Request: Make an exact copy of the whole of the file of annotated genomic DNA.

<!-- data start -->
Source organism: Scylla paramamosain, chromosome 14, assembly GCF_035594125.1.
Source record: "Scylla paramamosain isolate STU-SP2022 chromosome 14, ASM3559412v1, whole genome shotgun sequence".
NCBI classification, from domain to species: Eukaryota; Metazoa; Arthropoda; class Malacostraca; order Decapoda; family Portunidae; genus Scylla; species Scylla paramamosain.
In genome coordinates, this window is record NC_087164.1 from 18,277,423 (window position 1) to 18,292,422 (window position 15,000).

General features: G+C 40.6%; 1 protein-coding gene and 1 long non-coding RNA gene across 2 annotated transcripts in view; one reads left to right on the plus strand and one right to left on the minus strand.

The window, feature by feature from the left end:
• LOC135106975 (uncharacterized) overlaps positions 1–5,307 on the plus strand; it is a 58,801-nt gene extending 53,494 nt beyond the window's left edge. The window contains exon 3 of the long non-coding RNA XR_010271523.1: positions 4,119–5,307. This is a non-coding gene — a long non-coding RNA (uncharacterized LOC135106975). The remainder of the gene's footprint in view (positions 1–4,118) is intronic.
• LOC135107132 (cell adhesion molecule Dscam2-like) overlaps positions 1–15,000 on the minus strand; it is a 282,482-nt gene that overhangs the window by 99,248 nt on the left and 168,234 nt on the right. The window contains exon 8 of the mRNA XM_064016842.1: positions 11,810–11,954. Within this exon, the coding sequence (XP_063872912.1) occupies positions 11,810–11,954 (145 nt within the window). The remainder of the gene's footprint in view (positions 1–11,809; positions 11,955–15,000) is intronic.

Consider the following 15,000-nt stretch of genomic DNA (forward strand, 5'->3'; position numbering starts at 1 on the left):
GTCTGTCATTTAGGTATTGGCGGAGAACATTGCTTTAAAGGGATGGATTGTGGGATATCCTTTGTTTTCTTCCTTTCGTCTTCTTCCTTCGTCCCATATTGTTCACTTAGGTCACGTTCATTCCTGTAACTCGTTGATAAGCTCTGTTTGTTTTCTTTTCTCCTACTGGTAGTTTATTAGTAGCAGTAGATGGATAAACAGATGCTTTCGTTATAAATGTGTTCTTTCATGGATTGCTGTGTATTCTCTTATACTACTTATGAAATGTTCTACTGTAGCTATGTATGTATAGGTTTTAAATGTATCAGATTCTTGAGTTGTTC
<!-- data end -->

Source organism: Scylla paramamosain, chromosome 14, assembly GCF_035594125.1.
Source record: "Scylla paramamosain isolate STU-SP2022 chromosome 14, ASM3559412v1, whole genome shotgun sequence".
NCBI classification, from domain to species: Eukaryota; Metazoa; Arthropoda; class Malacostraca; order Decapoda; family Portunidae; genus Scylla; species Scylla paramamosain.
In genome coordinates, this window is record NC_087164.1 from 18,277,423 (window position 1) to 18,292,422 (window position 15,000).

General features: G+C 40.6%; 1 protein-coding gene and 1 long non-coding RNA gene across 2 annotated transcripts in view; one reads left to right on the plus strand and one right to left on the minus strand.

The window, feature by feature from the left end:
• LOC135106975 (uncharacterized) overlaps positions 1–5,307 on the plus strand; it is a 58,801-nt gene extending 53,494 nt beyond the window's left edge. The window contains exon 3 of the long non-coding RNA XR_010271523.1: positions 4,119–5,307. This is a non-coding gene — a long non-coding RNA (uncharacterized LOC135106975). The remainder of the gene's footprint in view (positions 1–4,118) is intronic.
• LOC135107132 (cell adhesion molecule Dscam2-like) overlaps positions 1–15,000 on the minus strand; it is a 282,482-nt gene that overhangs the window by 99,248 nt on the left and 168,234 nt on the right. The window contains exon 8 of the mRNA XM_064016842.1: positions 11,810–11,954. Within this exon, the coding sequence (XP_063872912.1) occupies positions 11,810–11,954 (145 nt within the window). The remainder of the gene's footprint in view (positions 1–11,809; positions 11,955–15,000) is intronic.

Consider the following 15,000-nt stretch of genomic DNA (forward strand, 5'->3'; position numbering starts at 1 on the left):
GTCTGTCATTTAGGTATTGGCGGAGAACATTGCTTTAAAGGGATGGATTGTGGGATATCCTTTGTTTTCTTCCTTTCGTCTTCTTCCTTCGTCCCATATTGTTCACTTAGGTCACGTTCATTCCTGTAACTCGTTGATAAGCTCTGTTTGTTTTCTTTTCTCCTACTGGTAGTTTATTAGTAGCAGTAGATGGATAAACAGATGCTTTCGTTATAAATGTGTTCTTTCATGGATTGCTGTGTATTCTCTTATACTACTTATGAAATGTTCTACTGTAGCTATGTATGTATAGGTTTTAAATGTATCAGATTCTTGAGTTGTTC